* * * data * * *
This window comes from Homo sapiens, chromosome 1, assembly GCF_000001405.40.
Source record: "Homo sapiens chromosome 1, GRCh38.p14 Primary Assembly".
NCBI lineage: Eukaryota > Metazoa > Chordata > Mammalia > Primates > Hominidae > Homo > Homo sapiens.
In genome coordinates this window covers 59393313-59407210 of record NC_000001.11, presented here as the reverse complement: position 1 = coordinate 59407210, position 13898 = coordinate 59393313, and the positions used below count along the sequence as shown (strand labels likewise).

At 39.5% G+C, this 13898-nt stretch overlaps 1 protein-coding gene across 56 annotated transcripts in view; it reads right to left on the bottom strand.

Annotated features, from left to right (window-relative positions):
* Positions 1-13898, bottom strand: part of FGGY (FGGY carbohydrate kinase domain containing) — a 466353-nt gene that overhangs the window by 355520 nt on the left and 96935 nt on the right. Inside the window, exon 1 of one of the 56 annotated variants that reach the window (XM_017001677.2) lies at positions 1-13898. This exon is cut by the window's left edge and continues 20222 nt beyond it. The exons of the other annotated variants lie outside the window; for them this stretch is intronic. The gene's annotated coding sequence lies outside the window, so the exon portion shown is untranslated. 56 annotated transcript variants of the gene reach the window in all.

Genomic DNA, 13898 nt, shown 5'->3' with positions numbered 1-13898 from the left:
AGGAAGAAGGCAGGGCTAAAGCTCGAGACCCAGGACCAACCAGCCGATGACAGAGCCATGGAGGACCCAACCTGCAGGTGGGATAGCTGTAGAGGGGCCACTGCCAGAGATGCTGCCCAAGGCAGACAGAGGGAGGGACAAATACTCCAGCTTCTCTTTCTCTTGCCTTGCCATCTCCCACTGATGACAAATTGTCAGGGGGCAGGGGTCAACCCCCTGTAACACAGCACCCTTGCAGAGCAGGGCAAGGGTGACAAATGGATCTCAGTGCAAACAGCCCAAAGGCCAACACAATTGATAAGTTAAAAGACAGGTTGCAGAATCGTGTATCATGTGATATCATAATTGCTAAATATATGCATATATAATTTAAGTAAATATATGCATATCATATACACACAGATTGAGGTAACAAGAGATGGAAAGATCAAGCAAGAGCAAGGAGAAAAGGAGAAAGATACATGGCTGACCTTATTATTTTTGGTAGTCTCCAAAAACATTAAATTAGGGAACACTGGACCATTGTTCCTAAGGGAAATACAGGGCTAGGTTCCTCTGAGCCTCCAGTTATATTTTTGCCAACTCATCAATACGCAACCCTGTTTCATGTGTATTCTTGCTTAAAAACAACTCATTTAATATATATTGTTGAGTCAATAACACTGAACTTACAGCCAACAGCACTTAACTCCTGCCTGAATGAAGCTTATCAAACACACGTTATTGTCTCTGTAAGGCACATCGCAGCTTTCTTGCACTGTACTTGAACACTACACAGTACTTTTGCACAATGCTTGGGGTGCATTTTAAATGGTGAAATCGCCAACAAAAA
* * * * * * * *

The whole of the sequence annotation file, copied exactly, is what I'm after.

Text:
This window comes from Homo sapiens, chromosome 1, assembly GCF_000001405.40.
Source record: "Homo sapiens chromosome 1, GRCh38.p14 Primary Assembly".
NCBI lineage: Eukaryota > Metazoa > Chordata > Mammalia > Primates > Hominidae > Homo > Homo sapiens.
In genome coordinates this window covers 59393313-59407210 of record NC_000001.11, presented here as the reverse complement: position 1 = coordinate 59407210, position 13898 = coordinate 59393313, and the positions used below count along the sequence as shown (strand labels likewise).

At 39.5% G+C, this 13898-nt stretch overlaps 1 protein-coding gene across 56 annotated transcripts in view; it reads right to left on the bottom strand.

Annotated features, from left to right (window-relative positions):
* Positions 1-13898, bottom strand: part of FGGY (FGGY carbohydrate kinase domain containing) — a 466353-nt gene that overhangs the window by 355520 nt on the left and 96935 nt on the right. Inside the window, exon 1 of one of the 56 annotated variants that reach the window (XM_017001677.2) lies at positions 1-13898. This exon is cut by the window's left edge and continues 20222 nt beyond it. The exons of the other annotated variants lie outside the window; for them this stretch is intronic. The gene's annotated coding sequence lies outside the window, so the exon portion shown is untranslated. 56 annotated transcript variants of the gene reach the window in all.

Genomic DNA, 13898 nt, shown 5'->3' with positions numbered 1-13898 from the left:
AGGAAGAAGGCAGGGCTAAAGCTCGAGACCCAGGACCAACCAGCCGATGACAGAGCCATGGAGGACCCAACCTGCAGGTGGGATAGCTGTAGAGGGGCCACTGCCAGAGATGCTGCCCAAGGCAGACAGAGGGAGGGACAAATACTCCAGCTTCTCTTTCTCTTGCCTTGCCATCTCCCACTGATGACAAATTGTCAGGGGGCAGGGGTCAACCCCCTGTAACACAGCACCCTTGCAGAGCAGGGCAAGGGTGACAAATGGATCTCAGTGCAAACAGCCCAAAGGCCAACACAATTGATAAGTTAAAAGACAGGTTGCAGAATCGTGTATCATGTGATATCATAATTGCTAAATATATGCATATATAATTTAAGTAAATATATGCATATCATATACACACAGATTGAGGTAACAAGAGATGGAAAGATCAAGCAAGAGCAAGGAGAAAAGGAGAAAGATACATGGCTGACCTTATTATTTTTGGTAGTCTCCAAAAACATTAAATTAGGGAACACTGGACCATTGTTCCTAAGGGAAATACAGGGCTAGGTTCCTCTGAGCCTCCAGTTATATTTTTGCCAACTCATCAATACGCAACCCTGTTTCATGTGTATTCTTGCTTAAAAACAACTCATTTAATATATATTGTTGAGTCAATAACACTGAACTTACAGCCAACAGCACTTAACTCCTGCCTGAATGAAGCTTATCAAACACACGTTATTGTCTCTGTAAGGCACATCGCAGCTTTCTTGCACTGTACTTGAACACTACACAGTACTTTTGCACAATGCTTGGGGTGCATTTTAAATGGTGAAATCGCCAACAAAAA